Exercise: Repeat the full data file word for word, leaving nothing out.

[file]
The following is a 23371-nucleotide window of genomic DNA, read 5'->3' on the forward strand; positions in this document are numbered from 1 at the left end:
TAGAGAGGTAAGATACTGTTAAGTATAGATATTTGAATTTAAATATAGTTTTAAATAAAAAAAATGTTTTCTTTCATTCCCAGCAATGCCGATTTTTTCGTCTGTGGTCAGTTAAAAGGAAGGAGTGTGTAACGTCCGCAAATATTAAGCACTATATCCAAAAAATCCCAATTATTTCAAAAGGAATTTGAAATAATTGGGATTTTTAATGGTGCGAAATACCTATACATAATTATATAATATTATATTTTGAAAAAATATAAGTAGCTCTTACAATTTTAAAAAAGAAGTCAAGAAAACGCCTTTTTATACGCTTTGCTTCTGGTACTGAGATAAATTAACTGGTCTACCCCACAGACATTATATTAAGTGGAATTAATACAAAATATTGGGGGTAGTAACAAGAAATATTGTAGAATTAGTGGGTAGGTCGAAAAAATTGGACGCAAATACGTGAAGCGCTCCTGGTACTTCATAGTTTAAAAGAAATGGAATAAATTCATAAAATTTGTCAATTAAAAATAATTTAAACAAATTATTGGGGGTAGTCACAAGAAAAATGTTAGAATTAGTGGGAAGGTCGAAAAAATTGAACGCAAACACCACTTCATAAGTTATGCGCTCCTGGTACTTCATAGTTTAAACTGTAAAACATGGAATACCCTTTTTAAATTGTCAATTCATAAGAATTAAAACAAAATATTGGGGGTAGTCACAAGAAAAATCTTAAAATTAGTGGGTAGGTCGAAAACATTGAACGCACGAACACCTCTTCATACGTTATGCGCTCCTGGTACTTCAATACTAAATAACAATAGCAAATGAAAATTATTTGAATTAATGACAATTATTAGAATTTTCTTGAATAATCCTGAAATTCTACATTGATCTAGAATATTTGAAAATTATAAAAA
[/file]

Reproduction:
The following is a 23371-nucleotide window of genomic DNA, read 5'->3' on the forward strand; positions in this document are numbered from 1 at the left end:
TAGAGAGGTAAGATACTGTTAAGTATAGATATTTGAATTTAAATATAGTTTTAAATAAAAAAAATGTTTTCTTTCATTCCCAGCAATGCCGATTTTTTCGTCTGTGGTCAGTTAAAAGGAAGGAGTGTGTAACGTCCGCAAATATTAAGCACTATATCCAAAAAATCCCAATTATTTCAAAAGGAATTTGAAATAATTGGGATTTTTAATGGTGCGAAATACCTATACATAATTATATAATATTATATTTTGAAAAAATATAAGTAGCTCTTACAATTTTAAAAAAGAAGTCAAGAAAACGCCTTTTTATACGCTTTGCTTCTGGTACTGAGATAAATTAACTGGTCTACCCCACAGACATTATATTAAGTGGAATTAATACAAAATATTGGGGGTAGTAACAAGAAATATTGTAGAATTAGTGGGTAGGTCGAAAAAATTGGACGCAAATACGTGAAGCGCTCCTGGTACTTCATAGTTTAAAAGAAATGGAATAAATTCATAAAATTTGTCAATTAAAAATAATTTAAACAAATTATTGGGGGTAGTCACAAGAAAAATGTTAGAATTAGTGGGAAGGTCGAAAAAATTGAACGCAAACACCACTTCATAAGTTATGCGCTCCTGGTACTTCATAGTTTAAACTGTAAAACATGGAATACCCTTTTTAAATTGTCAATTCATAAGAATTAAAACAAAATATTGGGGGTAGTCACAAGAAAAATCTTAAAATTAGTGGGTAGGTCGAAAACATTGAACGCACGAACACCTCTTCATACGTTATGCGCTCCTGGTACTTCAATACTAAATAACAATAGCAAATGAAAATTATTTGAATTAATGACAATTATTAGAATTTTCTTGAATAATCCTGAAATTCTACATTGATCTAGAATATTTGAAAATTATAAAAA